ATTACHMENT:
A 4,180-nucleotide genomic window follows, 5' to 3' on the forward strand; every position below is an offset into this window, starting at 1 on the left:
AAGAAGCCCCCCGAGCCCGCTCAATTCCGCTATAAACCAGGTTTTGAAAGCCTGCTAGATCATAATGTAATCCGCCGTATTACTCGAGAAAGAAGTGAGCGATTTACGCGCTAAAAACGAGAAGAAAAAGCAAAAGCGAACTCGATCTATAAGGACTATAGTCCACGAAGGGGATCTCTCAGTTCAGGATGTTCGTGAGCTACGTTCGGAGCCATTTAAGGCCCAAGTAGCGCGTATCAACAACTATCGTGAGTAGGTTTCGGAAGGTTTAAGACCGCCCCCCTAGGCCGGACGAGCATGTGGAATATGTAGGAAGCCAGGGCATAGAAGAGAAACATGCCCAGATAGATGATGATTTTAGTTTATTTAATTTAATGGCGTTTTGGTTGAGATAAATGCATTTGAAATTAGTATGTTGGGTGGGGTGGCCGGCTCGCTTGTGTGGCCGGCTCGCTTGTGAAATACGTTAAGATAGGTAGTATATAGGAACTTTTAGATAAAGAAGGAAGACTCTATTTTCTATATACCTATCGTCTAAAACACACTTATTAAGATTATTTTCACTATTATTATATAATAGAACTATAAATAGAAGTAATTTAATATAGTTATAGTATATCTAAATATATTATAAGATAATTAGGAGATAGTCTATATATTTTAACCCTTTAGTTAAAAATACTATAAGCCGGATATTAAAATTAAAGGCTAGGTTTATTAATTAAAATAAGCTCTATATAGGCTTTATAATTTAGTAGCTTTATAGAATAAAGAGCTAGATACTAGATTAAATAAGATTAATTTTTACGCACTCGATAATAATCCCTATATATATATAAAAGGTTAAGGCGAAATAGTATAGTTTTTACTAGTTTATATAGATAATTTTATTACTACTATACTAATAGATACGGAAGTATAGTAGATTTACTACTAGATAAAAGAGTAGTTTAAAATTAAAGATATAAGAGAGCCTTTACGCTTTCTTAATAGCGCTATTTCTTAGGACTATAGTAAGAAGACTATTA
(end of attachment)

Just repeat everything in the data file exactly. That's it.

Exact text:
A 4,180-nucleotide genomic window follows, 5' to 3' on the forward strand; every position below is an offset into this window, starting at 1 on the left:
AAGAAGCCCCCCGAGCCCGCTCAATTCCGCTATAAACCAGGTTTTGAAAGCCTGCTAGATCATAATGTAATCCGCCGTATTACTCGAGAAAGAAGTGAGCGATTTACGCGCTAAAAACGAGAAGAAAAAGCAAAAGCGAACTCGATCTATAAGGACTATAGTCCACGAAGGGGATCTCTCAGTTCAGGATGTTCGTGAGCTACGTTCGGAGCCATTTAAGGCCCAAGTAGCGCGTATCAACAACTATCGTGAGTAGGTTTCGGAAGGTTTAAGACCGCCCCCCTAGGCCGGACGAGCATGTGGAATATGTAGGAAGCCAGGGCATAGAAGAGAAACATGCCCAGATAGATGATGATTTTAGTTTATTTAATTTAATGGCGTTTTGGTTGAGATAAATGCATTTGAAATTAGTATGTTGGGTGGGGTGGCCGGCTCGCTTGTGTGGCCGGCTCGCTTGTGAAATACGTTAAGATAGGTAGTATATAGGAACTTTTAGATAAAGAAGGAAGACTCTATTTTCTATATACCTATCGTCTAAAACACACTTATTAAGATTATTTTCACTATTATTATATAATAGAACTATAAATAGAAGTAATTTAATATAGTTATAGTATATCTAAATATATTATAAGATAATTAGGAGATAGTCTATATATTTTAACCCTTTAGTTAAAAATACTATAAGCCGGATATTAAAATTAAAGGCTAGGTTTATTAATTAAAATAAGCTCTATATAGGCTTTATAATTTAGTAGCTTTATAGAATAAAGAGCTAGATACTAGATTAAATAAGATTAATTTTTACGCACTCGATAATAATCCCTATATATATATAAAAGGTTAAGGCGAAATAGTATAGTTTTTACTAGTTTATATAGATAATTTTATTACTACTATACTAATAGATACGGAAGTATAGTAGATTTACTACTAGATAAAAGAGTAGTTTAAAATTAAAGATATAAGAGAGCCTTTACGCTTTCTTAATAGCGCTATTTCTTAGGACTATAGTAAGAAGACTATTA